There has been a lot of speculation and ill temper over the current state of the court. With leftist pundits and media shouting from on high that The Supreme Court is somehow damaged because there currently exists within it, a conservative majority. With calls to pack the court by adding a number of justices and filling those vacancies with liberal and/or far leftist justices. But is the court really broken?
First, we need to take a look at what has brought about the cause for alarm and see if those concerns even justify the assertions that have been made. The root cause for all this public debate has been three cases, and they are:
New York State Rifle & Pistol Assn., Inc. v. Bruen
In the case of New York State Rifle & Pistol Assn., Inc. v. Bruen, the court ruled that the provision in New York’s 1911 Sullivan Act which requires a person to show “proper cause” for obtaining a concealed carry permit, was unconstitutional. The leftist media, in the wake of two mass shootings, rushed to condemn the decision, stating that the court was going to turn the country into the “wild west”. But what does the decision really mean?
The second amendment is very specific in that it states our right to bear arms “shall not be infringed”. The Sullivan Act, rather than creating an agency that will issue a concealed carry permit if the appropriate criteria are met, instead allows for the subjective opinion of a single bureaucrat to deny such a request for any reason they choose. In this ruling the court held that the ability to carry a firearm was constitutionally protected under the second amendment. As such the requirement to show “proper cause” could not be used as part of the application process, and the state must issue permits to anyone who can meet a clearly defined set of criteria, such as a background check.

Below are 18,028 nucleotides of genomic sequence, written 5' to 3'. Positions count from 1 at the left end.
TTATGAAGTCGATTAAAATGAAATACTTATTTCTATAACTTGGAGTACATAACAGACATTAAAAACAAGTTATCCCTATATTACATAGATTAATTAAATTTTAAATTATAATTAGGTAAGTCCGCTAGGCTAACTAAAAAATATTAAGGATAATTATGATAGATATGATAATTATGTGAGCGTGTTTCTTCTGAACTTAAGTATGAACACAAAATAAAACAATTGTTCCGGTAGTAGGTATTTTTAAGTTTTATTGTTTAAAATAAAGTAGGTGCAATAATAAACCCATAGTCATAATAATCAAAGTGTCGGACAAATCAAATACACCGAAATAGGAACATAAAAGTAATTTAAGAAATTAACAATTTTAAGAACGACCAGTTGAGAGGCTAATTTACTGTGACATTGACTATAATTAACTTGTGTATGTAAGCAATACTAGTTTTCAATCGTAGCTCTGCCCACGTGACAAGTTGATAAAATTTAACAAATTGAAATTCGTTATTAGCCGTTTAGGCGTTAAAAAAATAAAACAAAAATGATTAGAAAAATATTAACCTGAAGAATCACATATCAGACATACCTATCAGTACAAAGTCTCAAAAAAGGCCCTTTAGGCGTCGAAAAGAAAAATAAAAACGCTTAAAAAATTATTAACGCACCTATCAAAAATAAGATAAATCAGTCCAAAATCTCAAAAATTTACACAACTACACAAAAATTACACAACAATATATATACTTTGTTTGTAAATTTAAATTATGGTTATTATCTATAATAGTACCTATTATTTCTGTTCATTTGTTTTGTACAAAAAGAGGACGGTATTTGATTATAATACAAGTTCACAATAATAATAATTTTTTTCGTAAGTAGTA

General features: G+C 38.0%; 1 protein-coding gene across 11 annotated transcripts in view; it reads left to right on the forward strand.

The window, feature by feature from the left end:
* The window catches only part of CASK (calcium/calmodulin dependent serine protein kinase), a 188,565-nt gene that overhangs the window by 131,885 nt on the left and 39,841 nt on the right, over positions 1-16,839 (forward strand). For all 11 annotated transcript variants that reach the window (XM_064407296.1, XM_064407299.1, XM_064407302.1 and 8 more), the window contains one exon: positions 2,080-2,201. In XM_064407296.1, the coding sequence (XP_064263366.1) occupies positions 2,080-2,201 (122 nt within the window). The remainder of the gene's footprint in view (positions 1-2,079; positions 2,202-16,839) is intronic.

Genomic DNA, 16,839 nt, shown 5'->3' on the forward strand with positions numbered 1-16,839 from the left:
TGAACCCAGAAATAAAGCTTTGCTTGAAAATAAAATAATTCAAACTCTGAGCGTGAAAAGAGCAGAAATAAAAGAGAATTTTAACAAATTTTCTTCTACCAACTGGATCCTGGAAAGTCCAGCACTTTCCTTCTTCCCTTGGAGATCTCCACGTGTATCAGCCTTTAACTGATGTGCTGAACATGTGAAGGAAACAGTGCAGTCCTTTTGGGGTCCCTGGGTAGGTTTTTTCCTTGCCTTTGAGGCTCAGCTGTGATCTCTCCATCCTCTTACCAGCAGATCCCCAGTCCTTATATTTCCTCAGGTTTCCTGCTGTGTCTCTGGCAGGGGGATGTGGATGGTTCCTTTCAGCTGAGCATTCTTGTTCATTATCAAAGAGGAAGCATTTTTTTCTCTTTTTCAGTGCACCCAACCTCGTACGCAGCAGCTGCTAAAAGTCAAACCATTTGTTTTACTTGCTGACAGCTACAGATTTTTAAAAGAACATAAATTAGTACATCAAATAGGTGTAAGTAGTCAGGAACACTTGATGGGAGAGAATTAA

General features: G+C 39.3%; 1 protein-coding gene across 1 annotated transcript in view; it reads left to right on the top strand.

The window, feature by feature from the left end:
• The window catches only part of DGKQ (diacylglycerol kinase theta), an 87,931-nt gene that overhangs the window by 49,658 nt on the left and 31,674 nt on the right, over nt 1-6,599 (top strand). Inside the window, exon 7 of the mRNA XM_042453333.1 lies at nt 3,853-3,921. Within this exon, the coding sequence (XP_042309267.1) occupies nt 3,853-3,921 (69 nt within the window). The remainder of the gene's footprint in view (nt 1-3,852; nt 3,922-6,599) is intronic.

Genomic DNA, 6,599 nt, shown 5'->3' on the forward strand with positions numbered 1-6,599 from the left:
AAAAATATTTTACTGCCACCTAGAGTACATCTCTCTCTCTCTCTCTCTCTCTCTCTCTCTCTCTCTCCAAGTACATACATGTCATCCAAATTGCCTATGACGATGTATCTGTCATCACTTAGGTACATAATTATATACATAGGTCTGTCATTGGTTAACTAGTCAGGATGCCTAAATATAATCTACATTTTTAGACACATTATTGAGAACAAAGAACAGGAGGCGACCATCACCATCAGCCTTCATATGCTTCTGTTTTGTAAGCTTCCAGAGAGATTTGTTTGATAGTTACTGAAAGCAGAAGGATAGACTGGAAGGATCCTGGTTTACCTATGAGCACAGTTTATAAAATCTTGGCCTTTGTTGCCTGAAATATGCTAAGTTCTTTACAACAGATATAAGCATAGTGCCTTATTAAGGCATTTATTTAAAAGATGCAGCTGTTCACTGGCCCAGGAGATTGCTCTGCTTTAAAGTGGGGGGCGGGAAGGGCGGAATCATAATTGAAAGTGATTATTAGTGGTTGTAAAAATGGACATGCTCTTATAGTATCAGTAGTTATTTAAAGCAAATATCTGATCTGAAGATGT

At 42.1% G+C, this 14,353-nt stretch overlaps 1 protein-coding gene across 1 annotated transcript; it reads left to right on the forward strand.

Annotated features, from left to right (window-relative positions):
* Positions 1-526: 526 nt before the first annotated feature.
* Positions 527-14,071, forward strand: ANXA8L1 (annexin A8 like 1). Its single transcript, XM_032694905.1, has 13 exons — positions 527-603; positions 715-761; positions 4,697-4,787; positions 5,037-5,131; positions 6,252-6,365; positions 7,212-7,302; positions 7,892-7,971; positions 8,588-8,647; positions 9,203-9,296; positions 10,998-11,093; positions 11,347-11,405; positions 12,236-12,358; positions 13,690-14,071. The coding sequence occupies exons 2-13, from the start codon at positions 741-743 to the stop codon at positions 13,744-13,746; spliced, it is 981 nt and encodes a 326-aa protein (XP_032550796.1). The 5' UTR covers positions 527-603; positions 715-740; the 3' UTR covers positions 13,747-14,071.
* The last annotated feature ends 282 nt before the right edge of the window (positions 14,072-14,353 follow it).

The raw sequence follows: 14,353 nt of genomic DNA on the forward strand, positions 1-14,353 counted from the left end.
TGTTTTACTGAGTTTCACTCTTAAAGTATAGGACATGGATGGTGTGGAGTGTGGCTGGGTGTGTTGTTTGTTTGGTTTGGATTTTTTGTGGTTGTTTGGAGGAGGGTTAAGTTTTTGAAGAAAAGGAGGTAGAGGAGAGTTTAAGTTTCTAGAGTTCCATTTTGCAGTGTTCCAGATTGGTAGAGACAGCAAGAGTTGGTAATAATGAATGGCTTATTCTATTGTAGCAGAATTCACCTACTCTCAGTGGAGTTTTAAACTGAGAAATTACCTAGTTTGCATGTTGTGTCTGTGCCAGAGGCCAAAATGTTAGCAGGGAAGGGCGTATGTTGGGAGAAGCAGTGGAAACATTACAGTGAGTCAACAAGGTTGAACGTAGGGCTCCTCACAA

Does this ruling take us back to the “wild west”? No. Instead it requires the State of New York to apply their permit law equally and without subjective judgement.
Dobbs v. Jackson Women’s Health Organization
This case above all others within the last decade has caused the most uproar. Simply because it overturns two previous cases that removed the right of the state to create laws governing pregnancy abortion. The first reaction from the left was a call for violence against the court and the justices who voted in favor of it. Shouting that they had made abortion illegal and taken away women’s rights. Did they?
The two decisions that were overturned were Roe v Wade and Planned Parenthood v Casey. Both of these cases reinforce each other and hold that abortions are protected under The Constitution. In their decision to overturn these cases, the court held that abortion did not meet the requirements to be considered an unenumerated right under the 9th amendment, nor was there any reasonable connection with abortion to the 14th amendment via a perceived right to privacy. In short these earlier decisions were flawed and in so deciding, the court had overreached and violated the separation of powers by enacting law. By overturning these rulings the court removed itself from the legislative process.